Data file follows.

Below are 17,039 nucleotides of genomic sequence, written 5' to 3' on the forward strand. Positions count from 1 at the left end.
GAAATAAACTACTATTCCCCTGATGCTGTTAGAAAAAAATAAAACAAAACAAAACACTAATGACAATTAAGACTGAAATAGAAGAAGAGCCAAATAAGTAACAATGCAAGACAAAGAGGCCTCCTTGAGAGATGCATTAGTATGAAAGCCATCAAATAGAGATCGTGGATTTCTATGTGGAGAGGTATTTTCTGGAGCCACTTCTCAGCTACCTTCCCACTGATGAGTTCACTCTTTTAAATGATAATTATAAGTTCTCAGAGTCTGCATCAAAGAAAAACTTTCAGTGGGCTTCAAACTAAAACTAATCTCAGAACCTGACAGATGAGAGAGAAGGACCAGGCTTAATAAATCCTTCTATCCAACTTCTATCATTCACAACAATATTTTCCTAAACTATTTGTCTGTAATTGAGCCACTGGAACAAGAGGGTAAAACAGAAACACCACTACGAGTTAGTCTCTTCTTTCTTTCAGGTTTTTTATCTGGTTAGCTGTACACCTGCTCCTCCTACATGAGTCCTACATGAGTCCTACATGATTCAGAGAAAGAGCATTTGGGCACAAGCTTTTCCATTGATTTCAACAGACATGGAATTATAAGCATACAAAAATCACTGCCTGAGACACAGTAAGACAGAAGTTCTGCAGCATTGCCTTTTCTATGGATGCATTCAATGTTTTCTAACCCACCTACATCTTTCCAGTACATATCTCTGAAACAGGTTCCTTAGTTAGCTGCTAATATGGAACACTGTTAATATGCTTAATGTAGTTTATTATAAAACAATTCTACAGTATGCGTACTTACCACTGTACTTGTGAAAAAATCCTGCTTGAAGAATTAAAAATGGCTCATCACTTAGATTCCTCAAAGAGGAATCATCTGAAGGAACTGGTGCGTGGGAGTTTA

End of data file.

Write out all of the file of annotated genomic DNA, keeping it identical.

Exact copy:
Below are 17,039 nucleotides of genomic sequence, written 5' to 3' on the forward strand. Positions count from 1 at the left end.
GAAATAAACTACTATTCCCCTGATGCTGTTAGAAAAAAATAAAACAAAACAAAACACTAATGACAATTAAGACTGAAATAGAAGAAGAGCCAAATAAGTAACAATGCAAGACAAAGAGGCCTCCTTGAGAGATGCATTAGTATGAAAGCCATCAAATAGAGATCGTGGATTTCTATGTGGAGAGGTATTTTCTGGAGCCACTTCTCAGCTACCTTCCCACTGATGAGTTCACTCTTTTAAATGATAATTATAAGTTCTCAGAGTCTGCATCAAAGAAAAACTTTCAGTGGGCTTCAAACTAAAACTAATCTCAGAACCTGACAGATGAGAGAGAAGGACCAGGCTTAATAAATCCTTCTATCCAACTTCTATCATTCACAACAATATTTTCCTAAACTATTTGTCTGTAATTGAGCCACTGGAACAAGAGGGTAAAACAGAAACACCACTACGAGTTAGTCTCTTCTTTCTTTCAGGTTTTTTATCTGGTTAGCTGTACACCTGCTCCTCCTACATGAGTCCTACATGAGTCCTACATGATTCAGAGAAAGAGCATTTGGGCACAAGCTTTTCCATTGATTTCAACAGACATGGAATTATAAGCATACAAAAATCACTGCCTGAGACACAGTAAGACAGAAGTTCTGCAGCATTGCCTTTTCTATGGATGCATTCAATGTTTTCTAACCCACCTACATCTTTCCAGTACATATCTCTGAAACAGGTTCCTTAGTTAGCTGCTAATATGGAACACTGTTAATATGCTTAATGTAGTTTATTATAAAACAATTCTACAGTATGCGTACTTACCACTGTACTTGTGAAAAAATCCTGCTTGAAGAATTAAAAATGGCTCATCACTTAGATTCCTCAAAGAGGAATCATCTGAAGGAACTGGTGCGTGGGAGTTTA